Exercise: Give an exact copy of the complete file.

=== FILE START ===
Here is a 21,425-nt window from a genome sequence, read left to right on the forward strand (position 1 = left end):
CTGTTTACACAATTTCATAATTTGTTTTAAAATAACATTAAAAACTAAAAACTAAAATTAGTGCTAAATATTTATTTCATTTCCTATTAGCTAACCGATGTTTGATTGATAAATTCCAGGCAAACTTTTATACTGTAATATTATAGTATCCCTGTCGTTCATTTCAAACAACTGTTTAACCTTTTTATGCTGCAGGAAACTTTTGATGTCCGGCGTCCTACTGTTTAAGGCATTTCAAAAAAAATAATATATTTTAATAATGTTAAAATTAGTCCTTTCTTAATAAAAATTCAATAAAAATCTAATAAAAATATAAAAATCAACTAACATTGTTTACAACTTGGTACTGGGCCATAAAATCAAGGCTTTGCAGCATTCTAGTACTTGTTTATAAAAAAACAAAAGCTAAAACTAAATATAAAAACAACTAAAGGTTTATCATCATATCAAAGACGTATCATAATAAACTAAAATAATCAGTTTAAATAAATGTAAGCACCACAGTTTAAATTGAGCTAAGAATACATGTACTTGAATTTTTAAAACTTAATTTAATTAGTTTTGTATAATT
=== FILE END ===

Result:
Here is a 21,425-nt window from a genome sequence, read left to right on the forward strand (position 1 = left end):
CTGTTTACACAATTTCATAATTTGTTTTAAAATAACATTAAAAACTAAAAACTAAAATTAGTGCTAAATATTTATTTCATTTCCTATTAGCTAACCGATGTTTGATTGATAAATTCCAGGCAAACTTTTATACTGTAATATTATAGTATCCCTGTCGTTCATTTCAAACAACTGTTTAACCTTTTTATGCTGCAGGAAACTTTTGATGTCCGGCGTCCTACTGTTTAAGGCATTTCAAAAAAAATAATATATTTTAATAATGTTAAAATTAGTCCTTTCTTAATAAAAATTCAATAAAAATCTAATAAAAATATAAAAATCAACTAACATTGTTTACAACTTGGTACTGGGCCATAAAATCAAGGCTTTGCAGCATTCTAGTACTTGTTTATAAAAAAACAAAAGCTAAAACTAAATATAAAAACAACTAAAGGTTTATCATCATATCAAAGACGTATCATAATAAACTAAAATAATCAGTTTAAATAAATGTAAGCACCACAGTTTAAATTGAGCTAAGAATACATGTACTTGAATTTTTAAAACTTAATTTAATTAGTTTTGTATAATT